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The torture of thy body, I'll supply

In punishing thy mind. Fetch all the Christians
That are in hold; and here, before his face,
Cut them in pieces.

THEOPHILUS.

Tis not in thy power:

It was the first good deed I ever did.

They are removed out of thy reach; howe'er

I was determined for my sins to die,

I first took order for their liberty,
And still I dare thy worst.

DIOCLESIAN.

Make every artery and sinew crack:

The slave that makes him give the loudest shriek

Shall have ten thousand drachmas: wretch! I'll force thee

To curse the Power thou worship'st.

THEOPHILUS.

Bind him, I say ;

Never, never :

No breath of mine shall e'er be spent on him,

[They torment him. But what shall speak his majesty or mercy. I'm honour'd in my sufferings. Weak tormentors, More tortures, more:-alas! you are unskilfulFor Heaven's sake, more; my breast is yet untorn: Here purchase the reward that was propounded. The iron's cool,-here are arms yet, and thighs; Spare no part of me.

MAXIMINUS.

He endures beyond

The sufferance of a man.

SAPRITIUS.

No sigh nor groan,

To witness he hath feeling.

DIOCLESIAN.

Harder, villains!

Enter DOROTHEA in a white robe, a crown upon her head, led in by ANGELO; ANTONINUS, CALISTA, and CHRISTETA following, all in white, but less glorious; ANGELO holds out a crown to THEOPHILUS.

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THEOPHILUS.

Most glorious vision !

Did e'er so hard a bed yield man a dream
So heavenly as this? I am confirm'd,
Confirm'd, you blessed spirits, and make haste
To take that crown of immortality

You offer to me. Death, till this blest minute,
I never thought thee slow-paced; nor would I
Hasten thee now, for any pain I suffer.

But that thou keep'st me from a glorious wreath,

Which through this stormy way I could creep to,
And, humbly kneeling, with humility wear it.

Oh! now I feel thee :-blessed spirits! I come;
And witness for me all these wounds and scars,
I die a soldier in the Christian wars.

[Dies.

But it is unnecessary to dwell longer upon such painful descriptions. All tormentors of human victims, whether residing among the savage wilds of the western continent, or within the walls of an European inquisition, but too well know, that if they would prolong the duration of their meditated inflictions, they must occasionally allow their victim a brief respite. It is indeed evident, that acute sensations of this kind, when assiduously and unremittingly inflicted, not only fail in their object, but occasionally prove grateful in their effects. Nor is the influence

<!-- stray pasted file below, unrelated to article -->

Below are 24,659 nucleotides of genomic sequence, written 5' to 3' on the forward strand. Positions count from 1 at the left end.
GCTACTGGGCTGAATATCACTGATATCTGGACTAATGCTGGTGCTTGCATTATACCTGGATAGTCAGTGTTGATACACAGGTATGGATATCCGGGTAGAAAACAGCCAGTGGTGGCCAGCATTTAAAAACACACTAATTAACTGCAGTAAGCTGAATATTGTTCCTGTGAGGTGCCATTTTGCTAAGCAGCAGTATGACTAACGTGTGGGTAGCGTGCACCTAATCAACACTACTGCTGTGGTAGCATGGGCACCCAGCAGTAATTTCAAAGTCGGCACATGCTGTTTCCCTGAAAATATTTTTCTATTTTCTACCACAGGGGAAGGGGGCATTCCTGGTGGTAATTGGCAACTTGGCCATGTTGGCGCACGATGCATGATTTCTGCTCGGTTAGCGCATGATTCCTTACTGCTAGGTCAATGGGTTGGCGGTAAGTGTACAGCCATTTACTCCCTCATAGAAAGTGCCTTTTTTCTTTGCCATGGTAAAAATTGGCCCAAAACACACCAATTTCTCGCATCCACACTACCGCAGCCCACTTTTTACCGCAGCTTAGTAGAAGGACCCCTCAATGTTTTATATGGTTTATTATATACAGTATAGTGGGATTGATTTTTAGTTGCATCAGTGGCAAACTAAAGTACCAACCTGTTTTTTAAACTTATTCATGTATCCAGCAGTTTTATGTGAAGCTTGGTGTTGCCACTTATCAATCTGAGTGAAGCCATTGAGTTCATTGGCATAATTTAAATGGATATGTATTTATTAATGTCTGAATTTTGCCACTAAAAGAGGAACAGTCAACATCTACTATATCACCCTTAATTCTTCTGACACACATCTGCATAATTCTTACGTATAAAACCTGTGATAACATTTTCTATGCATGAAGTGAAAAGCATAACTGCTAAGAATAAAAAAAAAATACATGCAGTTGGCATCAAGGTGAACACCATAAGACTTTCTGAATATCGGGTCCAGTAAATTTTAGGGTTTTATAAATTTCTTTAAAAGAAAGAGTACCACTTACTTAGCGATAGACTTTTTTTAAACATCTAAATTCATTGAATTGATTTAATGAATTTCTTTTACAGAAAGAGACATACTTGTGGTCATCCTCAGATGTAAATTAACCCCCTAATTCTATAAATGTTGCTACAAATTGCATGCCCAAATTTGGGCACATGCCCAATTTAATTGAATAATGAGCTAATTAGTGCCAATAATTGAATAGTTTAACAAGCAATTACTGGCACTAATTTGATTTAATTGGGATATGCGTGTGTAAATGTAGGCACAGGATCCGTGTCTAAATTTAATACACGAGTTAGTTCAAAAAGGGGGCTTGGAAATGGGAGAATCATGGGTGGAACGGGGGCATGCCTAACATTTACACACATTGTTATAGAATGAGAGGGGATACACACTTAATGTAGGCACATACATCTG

restricted to actual impressions ;-ideas partake of this pleasurable excitement, and become so stimulated as not unfrequently to induce ecstatic illusions.

These are all the remarks which I have to offer on the causes that give rise to such a general state of mental excitement as is productive of spectral illusions; and it will be now advisable to take a short review of the conclusions at which we have arrived in some of the last chapters.

It was considered, that in every ecstacy, or state of general excitement of the mind, either pleasurable feelings were excited and painful ones depressed, or, vice versa, painful feelings were excited, and pleasurable ones depressed.

A cause, then, which, by stimulating organs of sensation, extends its vivifying influence to the renovated feelings of the mind, may modify an ecstacy in three ways:

1st, It may impart a vivifying influence similar to that of any quality of feelings, pleasurable or painful, which is rendered intense, and may thus increase the force of the ecstacy.

2dly, It may impart a vivifying influence to any quality of feelings, pleasurable or painful, which is depressed; and by reducing this means, the intensity of the excited quality of feelings may shorten the duration of the ecstacy; or,

3dly, It may, if acutely and unremittingly prolonged, change the nature of its action, as from pleasure to pain, or from pain to pleasure, and thus, according to

the circumstances under which it acts, either increase the force of the general excitement, or shorten its duration.

To all these varieties of effects, however, which result from morbific causes of general excitement, there must evidently, from various idiosyncracies of constitution, arise frequent exceptions. For, among the numerous individuals who, about twenty years ago, imbibed the nitrous oxide, there were few whom it affected entirely alike. Indeed, to some persons, pain instead of pleasure resulted from the inhalation.*

I have at length concluded my observations on what may be considered as the leading mental laws which are connected with the origin of spectral impressions.

The general inference to be drawn from them is,— that APPARITIONS ARE NOTHING MORE THAN MORBID SYMPTOMS, WHICH ARE INDICATIVE OF AN INTENSE EXCITEMENT OF THE RENOVATED FEELINGS OF THE

MIND.

* One individual, after having imbibed the gas, experienced a pressure in all the muscles; a second, felt as if the bulk of the body was increased without its gravity; a third, as if a weight was pressing him to the ground; a fourth, complained of a pricking sensation in his stomach, but this soon gave way, and was succeeded by a lively delirium and laughter; a fifth, endured inexpressible uneasiness from a burning heat in the chest, and was afterwards thrown into a syncope of some minutes in duration.

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